A quick stop at Otavalo that we both agree was overpriced and the market not all it was hyped up to be. So after a quick walk around we got a local bus to Laguna San Pablo, we both agreed that although the lagoon was beautiful it would look better from above so instead of paying for a very bleak looking boat trip, we began scaling the closest mountain. Feeling pretty unfit as we finally reached the top panting and collapsing on the surrounding rocks.

We got back to town and jumped on a bus to Quito hoping to find some new friends, sick of the sound of each other’s voices after days of travelling. But instead ended up making an enemy in the owner of our hostel (bad) Vibes. The owner was the kind of person who moved and talked like he was constantly bored.

After our first night I work up eaten by bed bugs again! And when I politely took the owner to one side to let him know they had a problem he instantly accused me of lying despite the obvious evidence. Told me I probably had a skin condition and practically kicked us out threatening to blacklist us in the hostel world so no one would take us in. We left in a state of shock, walked around the corner and checked in to Colour house.

The owner was amazing and not only had all of our clothes washed, dried and back with us within hours , but also arranged our tours for us for the next day and all cheeper than Vibes.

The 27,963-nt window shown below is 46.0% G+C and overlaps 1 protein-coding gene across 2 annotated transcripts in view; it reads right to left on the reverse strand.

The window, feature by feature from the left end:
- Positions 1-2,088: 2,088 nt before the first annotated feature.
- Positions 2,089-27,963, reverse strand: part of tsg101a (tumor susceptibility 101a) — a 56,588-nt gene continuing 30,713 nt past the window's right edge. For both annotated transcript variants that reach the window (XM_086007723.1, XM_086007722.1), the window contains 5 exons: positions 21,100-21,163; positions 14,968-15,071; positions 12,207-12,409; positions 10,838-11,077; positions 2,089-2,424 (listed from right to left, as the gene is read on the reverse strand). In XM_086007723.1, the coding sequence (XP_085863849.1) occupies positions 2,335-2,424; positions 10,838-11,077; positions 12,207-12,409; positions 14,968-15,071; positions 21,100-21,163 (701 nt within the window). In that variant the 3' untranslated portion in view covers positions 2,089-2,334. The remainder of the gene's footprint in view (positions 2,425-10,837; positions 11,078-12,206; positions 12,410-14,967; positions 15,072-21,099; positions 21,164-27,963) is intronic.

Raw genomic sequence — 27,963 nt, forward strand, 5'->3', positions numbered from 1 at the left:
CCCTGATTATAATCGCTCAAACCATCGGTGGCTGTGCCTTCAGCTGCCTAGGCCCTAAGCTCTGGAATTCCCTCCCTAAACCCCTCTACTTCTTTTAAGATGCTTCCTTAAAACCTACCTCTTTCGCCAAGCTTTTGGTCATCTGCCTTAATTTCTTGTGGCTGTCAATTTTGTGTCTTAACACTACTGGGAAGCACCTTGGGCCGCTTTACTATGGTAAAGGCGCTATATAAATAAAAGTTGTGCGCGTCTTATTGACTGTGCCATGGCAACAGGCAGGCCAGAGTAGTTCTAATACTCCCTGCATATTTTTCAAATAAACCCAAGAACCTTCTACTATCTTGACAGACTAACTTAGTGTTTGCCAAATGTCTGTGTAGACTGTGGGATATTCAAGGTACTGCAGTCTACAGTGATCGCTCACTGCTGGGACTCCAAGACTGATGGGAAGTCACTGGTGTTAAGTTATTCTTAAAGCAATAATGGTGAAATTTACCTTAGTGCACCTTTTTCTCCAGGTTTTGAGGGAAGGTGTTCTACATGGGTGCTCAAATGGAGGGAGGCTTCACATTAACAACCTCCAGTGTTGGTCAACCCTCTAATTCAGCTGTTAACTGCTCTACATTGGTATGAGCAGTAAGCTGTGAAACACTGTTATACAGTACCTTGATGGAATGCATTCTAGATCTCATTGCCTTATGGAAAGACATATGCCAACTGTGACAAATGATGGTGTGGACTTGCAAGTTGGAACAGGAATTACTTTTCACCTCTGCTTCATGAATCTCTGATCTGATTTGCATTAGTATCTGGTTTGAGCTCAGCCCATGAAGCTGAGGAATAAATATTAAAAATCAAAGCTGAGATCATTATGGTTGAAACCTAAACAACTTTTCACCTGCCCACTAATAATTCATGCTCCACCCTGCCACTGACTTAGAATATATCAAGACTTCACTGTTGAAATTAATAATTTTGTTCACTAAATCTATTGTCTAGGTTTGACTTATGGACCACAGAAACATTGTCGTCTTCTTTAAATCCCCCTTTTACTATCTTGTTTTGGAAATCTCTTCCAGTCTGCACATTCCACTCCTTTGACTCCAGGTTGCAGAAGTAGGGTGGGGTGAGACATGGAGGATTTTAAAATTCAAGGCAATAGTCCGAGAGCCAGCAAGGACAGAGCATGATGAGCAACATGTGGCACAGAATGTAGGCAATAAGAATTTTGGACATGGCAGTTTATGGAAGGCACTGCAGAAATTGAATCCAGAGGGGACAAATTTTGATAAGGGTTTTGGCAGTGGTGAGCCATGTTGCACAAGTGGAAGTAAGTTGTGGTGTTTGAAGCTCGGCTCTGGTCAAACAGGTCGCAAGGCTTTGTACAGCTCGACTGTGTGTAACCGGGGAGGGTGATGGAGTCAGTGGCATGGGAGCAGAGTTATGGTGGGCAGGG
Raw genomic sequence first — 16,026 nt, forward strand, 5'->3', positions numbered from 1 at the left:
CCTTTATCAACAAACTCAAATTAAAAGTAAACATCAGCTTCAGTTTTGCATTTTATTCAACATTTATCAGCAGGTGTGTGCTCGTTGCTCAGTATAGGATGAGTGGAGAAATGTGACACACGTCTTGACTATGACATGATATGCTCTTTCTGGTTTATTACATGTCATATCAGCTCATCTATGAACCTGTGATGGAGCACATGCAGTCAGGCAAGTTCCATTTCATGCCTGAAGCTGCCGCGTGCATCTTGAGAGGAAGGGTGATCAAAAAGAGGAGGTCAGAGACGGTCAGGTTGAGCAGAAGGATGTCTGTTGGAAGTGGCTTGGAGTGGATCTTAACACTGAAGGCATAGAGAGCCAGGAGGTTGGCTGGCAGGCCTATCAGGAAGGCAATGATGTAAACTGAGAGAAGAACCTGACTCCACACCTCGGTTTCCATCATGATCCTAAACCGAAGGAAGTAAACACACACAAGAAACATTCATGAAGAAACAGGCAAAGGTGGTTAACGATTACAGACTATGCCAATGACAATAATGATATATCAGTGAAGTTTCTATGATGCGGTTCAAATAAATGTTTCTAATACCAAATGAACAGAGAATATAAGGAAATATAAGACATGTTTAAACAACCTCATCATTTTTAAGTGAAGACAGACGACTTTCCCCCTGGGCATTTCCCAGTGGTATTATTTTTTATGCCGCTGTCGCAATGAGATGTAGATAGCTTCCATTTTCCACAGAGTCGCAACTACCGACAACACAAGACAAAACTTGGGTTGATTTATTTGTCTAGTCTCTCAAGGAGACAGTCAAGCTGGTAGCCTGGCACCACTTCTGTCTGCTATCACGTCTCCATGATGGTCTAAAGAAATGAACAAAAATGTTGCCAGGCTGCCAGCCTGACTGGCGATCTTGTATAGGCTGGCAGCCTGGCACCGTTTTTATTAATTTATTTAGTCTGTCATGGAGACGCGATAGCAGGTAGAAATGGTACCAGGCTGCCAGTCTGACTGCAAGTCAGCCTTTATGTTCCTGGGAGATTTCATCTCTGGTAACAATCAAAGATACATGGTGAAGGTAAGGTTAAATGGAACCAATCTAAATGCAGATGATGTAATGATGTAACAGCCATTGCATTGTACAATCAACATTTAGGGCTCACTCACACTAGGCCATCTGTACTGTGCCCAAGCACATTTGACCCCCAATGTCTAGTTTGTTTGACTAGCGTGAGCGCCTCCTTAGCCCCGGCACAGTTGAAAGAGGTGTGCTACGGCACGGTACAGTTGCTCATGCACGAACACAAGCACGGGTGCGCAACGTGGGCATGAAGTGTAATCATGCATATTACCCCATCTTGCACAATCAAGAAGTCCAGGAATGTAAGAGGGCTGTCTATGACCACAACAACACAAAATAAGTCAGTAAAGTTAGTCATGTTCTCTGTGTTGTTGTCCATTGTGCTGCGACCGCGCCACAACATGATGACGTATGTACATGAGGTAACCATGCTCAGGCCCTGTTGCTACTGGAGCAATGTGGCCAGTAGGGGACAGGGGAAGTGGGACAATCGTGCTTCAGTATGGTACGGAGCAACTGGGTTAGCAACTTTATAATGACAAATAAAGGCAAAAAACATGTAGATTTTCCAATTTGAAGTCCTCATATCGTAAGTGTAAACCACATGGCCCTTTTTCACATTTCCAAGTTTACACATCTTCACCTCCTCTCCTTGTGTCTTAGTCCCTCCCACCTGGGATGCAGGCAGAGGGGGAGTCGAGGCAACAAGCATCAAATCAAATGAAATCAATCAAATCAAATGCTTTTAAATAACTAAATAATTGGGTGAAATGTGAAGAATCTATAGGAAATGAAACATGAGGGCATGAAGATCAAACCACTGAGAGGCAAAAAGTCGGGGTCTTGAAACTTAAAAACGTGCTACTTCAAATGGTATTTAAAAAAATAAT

That evening we went to the historical centre of town which is amazing! Beautiful building surround the local square filled with benches of content locals taking in their surroundings. We ate in Cafeteria Modelo a busy place where we tried some local classics. One of which being Locra a potato, cheese and avocado soup. It was lovely.

That night after sharing a giant beer us lightweights were drunk and stumbled home lost with the giggles.

Statues in San Agustin

So although the bus was still an hour late it almost felt early in comparison to the usual three hour late busses. We checked straight in to Casa De Nelly the prettiest hostel, where the owner was a cornucopia of information for our route to Ecuador, and the place instantly felt like home.

After a nice dinner in town, we set off on the walk uphill back to the hostel, only to have a pizza delivery guy who was conveniently driving there anyway offer us a lift. What luck! As I was drifting off that night I heard a kufufflae and muttering from Daisy’s direction. I looked over to see a very startled Daisy batting off a cricket that had landed on her face. The next morning, we left to get a bus to the local statues. But in luck again we ended up getting a lift on the back of a hostel workers bike whilst he set up some horses to meet us at the entrance. Where we galloped around the park with a tour guide explaining the history to us. All for the same price as the entry fee!